EASTHAM — The Chapel in the Pines renovation was completed last Saturday as George Koeber and Paul Collins installed the final piece of the project — a copper steeple cap. The drawing for the piece was made by Ruben Valenzuela of Eastham’s Peter McDonald Architect firm, based on an old photo from the Eastham Historical Society. It was fabricated by Cape Cod Copper in Lakeville.
The renovation was “a wonderful reflection of our community spirit,” said Laura Roskos, president of the Nauset Fellowship, which owns the chapel. “The people we needed to get it done stepped forward. It’s been really reassuring and a blessing and buoyed us up every step of the way.”
Built in 1889 in the “Carpenter Gothic” style, the chapel was originally built by and for the Eastham Universalist Society, a group of townspeople seeking a more progressive kind of worship than what was on offer at the local Methodist church at the time, according to Fellowship co-founder and vice president Bob Seay. Part of that legend, he said, is that the movement became more popular after the arrest of local fishermen for the “sin” of fishing on the Sabbath.
In 1971, the Universalists here combined with the Unitarians in Brewster, and with most church services being held in that town, the Eastham chapel was put up for sale. The Nauset Fellowship, formed to preserve the landmark building, purchased it in 1979.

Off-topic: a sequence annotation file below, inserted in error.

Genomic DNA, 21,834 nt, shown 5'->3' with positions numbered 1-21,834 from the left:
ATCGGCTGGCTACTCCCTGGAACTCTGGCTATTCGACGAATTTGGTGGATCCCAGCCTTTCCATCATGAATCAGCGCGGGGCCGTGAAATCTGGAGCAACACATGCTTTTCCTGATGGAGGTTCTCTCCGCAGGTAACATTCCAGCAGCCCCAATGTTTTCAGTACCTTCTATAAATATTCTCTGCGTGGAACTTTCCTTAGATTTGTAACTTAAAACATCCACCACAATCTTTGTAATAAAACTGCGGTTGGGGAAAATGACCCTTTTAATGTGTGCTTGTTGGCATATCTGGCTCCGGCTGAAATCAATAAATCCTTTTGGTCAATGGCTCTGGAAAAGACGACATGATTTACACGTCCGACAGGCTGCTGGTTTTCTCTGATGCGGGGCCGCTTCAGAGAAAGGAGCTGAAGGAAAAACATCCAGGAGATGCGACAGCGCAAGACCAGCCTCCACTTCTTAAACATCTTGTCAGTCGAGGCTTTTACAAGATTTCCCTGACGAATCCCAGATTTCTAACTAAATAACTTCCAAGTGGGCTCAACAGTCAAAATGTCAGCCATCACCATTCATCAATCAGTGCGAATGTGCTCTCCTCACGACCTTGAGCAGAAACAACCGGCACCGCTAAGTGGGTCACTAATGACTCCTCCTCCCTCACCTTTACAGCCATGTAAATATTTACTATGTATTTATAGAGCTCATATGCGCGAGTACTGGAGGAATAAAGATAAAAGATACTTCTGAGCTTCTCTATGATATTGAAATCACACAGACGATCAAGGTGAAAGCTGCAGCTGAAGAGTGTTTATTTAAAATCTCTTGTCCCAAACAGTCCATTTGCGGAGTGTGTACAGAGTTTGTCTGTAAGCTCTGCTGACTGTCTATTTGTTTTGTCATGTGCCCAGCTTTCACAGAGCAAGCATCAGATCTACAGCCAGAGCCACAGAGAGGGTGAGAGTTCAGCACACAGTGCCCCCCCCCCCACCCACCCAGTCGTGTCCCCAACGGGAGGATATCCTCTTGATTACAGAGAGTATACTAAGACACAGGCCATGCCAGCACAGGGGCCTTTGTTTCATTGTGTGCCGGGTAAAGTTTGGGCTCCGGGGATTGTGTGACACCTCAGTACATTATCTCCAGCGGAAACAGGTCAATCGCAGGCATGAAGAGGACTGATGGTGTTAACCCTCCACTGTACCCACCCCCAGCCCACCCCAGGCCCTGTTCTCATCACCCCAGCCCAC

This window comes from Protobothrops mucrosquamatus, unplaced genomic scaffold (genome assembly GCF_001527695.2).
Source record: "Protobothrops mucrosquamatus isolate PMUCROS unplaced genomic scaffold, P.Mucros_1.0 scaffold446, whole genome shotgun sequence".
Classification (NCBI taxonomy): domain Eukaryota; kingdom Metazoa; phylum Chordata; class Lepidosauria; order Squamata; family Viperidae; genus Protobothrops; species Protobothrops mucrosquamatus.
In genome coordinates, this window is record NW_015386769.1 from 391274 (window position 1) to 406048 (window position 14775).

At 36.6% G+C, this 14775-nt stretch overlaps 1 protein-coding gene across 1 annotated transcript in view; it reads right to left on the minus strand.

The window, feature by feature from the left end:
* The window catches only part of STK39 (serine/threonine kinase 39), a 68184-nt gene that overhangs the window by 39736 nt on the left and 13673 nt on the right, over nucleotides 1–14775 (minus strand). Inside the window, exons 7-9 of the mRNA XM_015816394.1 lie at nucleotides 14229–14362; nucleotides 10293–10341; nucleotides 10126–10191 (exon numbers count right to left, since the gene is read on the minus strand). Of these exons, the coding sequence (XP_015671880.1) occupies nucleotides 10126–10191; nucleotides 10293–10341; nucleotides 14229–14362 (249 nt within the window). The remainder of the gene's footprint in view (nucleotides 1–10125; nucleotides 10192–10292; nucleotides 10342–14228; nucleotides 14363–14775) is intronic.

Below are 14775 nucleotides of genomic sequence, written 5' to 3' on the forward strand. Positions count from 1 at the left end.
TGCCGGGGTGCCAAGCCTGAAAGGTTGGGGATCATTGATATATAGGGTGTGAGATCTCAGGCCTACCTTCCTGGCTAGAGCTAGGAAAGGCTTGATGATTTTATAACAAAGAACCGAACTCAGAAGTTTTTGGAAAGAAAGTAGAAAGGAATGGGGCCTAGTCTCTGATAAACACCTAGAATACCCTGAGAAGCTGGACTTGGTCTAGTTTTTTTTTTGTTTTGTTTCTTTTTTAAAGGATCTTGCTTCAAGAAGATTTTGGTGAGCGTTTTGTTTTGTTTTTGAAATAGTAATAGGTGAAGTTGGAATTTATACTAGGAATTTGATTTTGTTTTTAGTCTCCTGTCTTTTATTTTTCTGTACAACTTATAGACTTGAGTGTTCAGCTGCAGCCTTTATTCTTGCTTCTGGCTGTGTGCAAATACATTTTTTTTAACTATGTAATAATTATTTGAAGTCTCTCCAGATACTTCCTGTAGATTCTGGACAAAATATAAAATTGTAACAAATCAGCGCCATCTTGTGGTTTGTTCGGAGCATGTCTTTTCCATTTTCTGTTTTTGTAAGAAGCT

By then, the chapel had already become the home of the First Encounter Coffeehouse and was hosting a wide variety of folk musicians, who, Seay said, still appreciate its acoustics. John Hartford came to play one evening and stayed for a whole week, Seay said, telling him the chapel had “the best acoustics since the Ryman Auditorium” — the original Grand Ole Opry House.
Seay said the reasons the room sounds so good remain elusive. He notes the chapel was built in the same year as Symphony Hall in Boston, also known for its excellent acoustics. Whatever the reasons, the result, said Seay, is that musicians tell him they can hear everything when they play in the space. “It’s like singing in the shower,” he said, “which lets us downplay amplification and let the room do the work.”
The chapel is used by various community groups and still serves its purpose as a house of worship of a progressive sort — with no minister, prayers, or hymns, said Seay. During the pandemic, the fellowship still gathers every Sunday at 10 a.m. “We learned we don’t have to have a building to have a church,” said Seay, “but it’s good to have both.”
The renovations cost about $390,000 and included, besides the steeple cap, restoring the wood-shingled steeple itself and the roof, upgrading the kitchen, installing an accessible bathroom and deck, and making other improvements to accessibility.
The project was paid for through two Eastham Community Preservation Act grants totaling $290,000, with the balance raised through about 400 to 500 donations, noted Roskos.